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Pixar's Brad Bird Talks French Food, Animated Rats And New Film 'Tomorrowland'

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Pixar's Brad Bird Talks French Food, Animated Rats And New Film 'Tomorrowland'

Pixar's Brad Bird Talks French Food, Animated Rats And New Film 'Tomorrowland'

Pixar's Brad Bird Talks French Food, Animated Rats And New Film 'Tomorrowland'

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  • <iframe src="https://www.npr.org/player/embed/398343037/398376041" width="100%" height="290" frameborder="0" scrolling="no" title="NPR embedded audio player">
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Pixar's Brad Bird. Jason Carter Rinaldi/Getty Images for Disney hide caption

toggle caption Jason Carter Rinaldi/Getty Images for Disney

Pixar's Brad Bird.

Jason Carter Rinaldi/Getty Images for Disney

Some people were born knowing what they want to be when they grow up. Brad Bird, the mastermind behind Pixar's The Incredibles and Ratatouille was one of those kids. At age thirteen, Bird finished his first animated film, a remake of The Tortoise and the Hare that ends in a five-way tie. He told Ask Me Another host Ophira Eisenberg, "My parents told me to send it to the [most famous] person and work my way down." Luckily for Bird, the most famous person ended up being Milt Kahl, a legendary animator at Disney, who took Bird under his wing (pun intended).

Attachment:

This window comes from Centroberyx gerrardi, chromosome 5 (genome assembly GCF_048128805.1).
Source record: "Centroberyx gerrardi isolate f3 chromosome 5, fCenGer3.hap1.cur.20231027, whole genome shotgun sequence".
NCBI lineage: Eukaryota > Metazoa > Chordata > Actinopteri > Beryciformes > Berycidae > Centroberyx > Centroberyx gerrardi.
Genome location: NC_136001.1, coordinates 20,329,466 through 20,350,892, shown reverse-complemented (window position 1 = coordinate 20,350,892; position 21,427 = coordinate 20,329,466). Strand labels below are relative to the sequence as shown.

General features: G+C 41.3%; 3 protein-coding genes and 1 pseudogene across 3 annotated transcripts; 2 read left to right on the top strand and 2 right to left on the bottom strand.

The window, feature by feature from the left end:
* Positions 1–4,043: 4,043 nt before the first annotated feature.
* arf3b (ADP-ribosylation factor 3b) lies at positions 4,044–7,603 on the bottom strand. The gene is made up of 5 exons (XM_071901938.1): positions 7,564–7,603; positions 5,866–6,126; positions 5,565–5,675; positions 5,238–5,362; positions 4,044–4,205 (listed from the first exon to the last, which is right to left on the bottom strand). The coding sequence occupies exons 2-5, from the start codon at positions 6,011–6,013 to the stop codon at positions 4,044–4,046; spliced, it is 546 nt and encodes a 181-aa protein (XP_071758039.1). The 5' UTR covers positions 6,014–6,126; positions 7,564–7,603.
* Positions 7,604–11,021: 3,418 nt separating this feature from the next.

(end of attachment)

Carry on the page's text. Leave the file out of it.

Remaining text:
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Bonus: Pixar's Brad Bird And His Ratatouille Quest

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In 2011, Bird made a daring leap into live action films, helming the fourth installment of the Tom Cruise franchise Mission: Impossible - Ghost Protocol. Bird's latest project, Tomorrowland, is, like much of his work, intended for adults and children alike.

With all that he's done, it's easy to forget he played a key role in the early development of another animated institution, The Simpsons. Bird directed multiple episodes, and even designed the character of Sideshow Bob. For Bird's VIP game, we see how well he remembers the citizens of Springfield by subjecting him to a speed round about famous Simpsons catchphrases.


Interview highlights

On voicing Edna Mode from the Incredibles

"I was exceedingly cheap and available."

On Technology and the Film industry

It's very difficult nowadays because everyone has a device with which they can ruin your movie. They print things on paper so that nobody can copy them, but they also make them impossible to read when you're on the set.

Heard in Sketchfest 2015: Alex Borstein, Brad Bird and Dan Savage

This segment originally aired on April 9, 2015.

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